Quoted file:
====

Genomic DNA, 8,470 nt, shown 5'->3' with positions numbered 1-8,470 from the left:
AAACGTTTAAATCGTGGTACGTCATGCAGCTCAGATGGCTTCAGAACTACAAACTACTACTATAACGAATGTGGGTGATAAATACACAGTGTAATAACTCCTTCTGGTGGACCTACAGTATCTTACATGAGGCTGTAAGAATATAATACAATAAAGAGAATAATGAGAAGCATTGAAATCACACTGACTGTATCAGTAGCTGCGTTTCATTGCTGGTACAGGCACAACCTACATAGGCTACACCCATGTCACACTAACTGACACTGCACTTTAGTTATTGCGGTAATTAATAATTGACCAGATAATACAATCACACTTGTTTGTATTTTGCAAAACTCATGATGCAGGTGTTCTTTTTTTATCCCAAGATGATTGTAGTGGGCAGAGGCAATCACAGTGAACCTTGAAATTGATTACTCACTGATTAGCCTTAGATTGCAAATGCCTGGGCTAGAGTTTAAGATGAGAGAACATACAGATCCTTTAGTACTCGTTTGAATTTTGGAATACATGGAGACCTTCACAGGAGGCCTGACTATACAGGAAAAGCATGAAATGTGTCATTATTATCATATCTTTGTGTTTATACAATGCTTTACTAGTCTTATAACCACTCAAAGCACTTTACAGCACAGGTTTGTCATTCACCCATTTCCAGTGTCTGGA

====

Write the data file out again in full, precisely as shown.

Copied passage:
Genomic DNA, 8,470 nt, shown 5'->3' with positions numbered 1-8,470 from the left:
AAACGTTTAAATCGTGGTACGTCATGCAGCTCAGATGGCTTCAGAACTACAAACTACTACTATAACGAATGTGGGTGATAAATACACAGTGTAATAACTCCTTCTGGTGGACCTACAGTATCTTACATGAGGCTGTAAGAATATAATACAATAAAGAGAATAATGAGAAGCATTGAAATCACACTGACTGTATCAGTAGCTGCGTTTCATTGCTGGTACAGGCACAACCTACATAGGCTACACCCATGTCACACTAACTGACACTGCACTTTAGTTATTGCGGTAATTAATAATTGACCAGATAATACAATCACACTTGTTTGTATTTTGCAAAACTCATGATGCAGGTGTTCTTTTTTTATCCCAAGATGATTGTAGTGGGCAGAGGCAATCACAGTGAACCTTGAAATTGATTACTCACTGATTAGCCTTAGATTGCAAATGCCTGGGCTAGAGTTTAAGATGAGAGAACATACAGATCCTTTAGTACTCGTTTGAATTTTGGAATACATGGAGACCTTCACAGGAGGCCTGACTATACAGGAAAAGCATGAAATGTGTCATTATTATCATATCTTTGTGTTTATACAATGCTTTACTAGTCTTATAACCACTCAAAGCACTTTACAGCACAGGTTTGTCATTCACCCATTTCCAGTGTCTGGA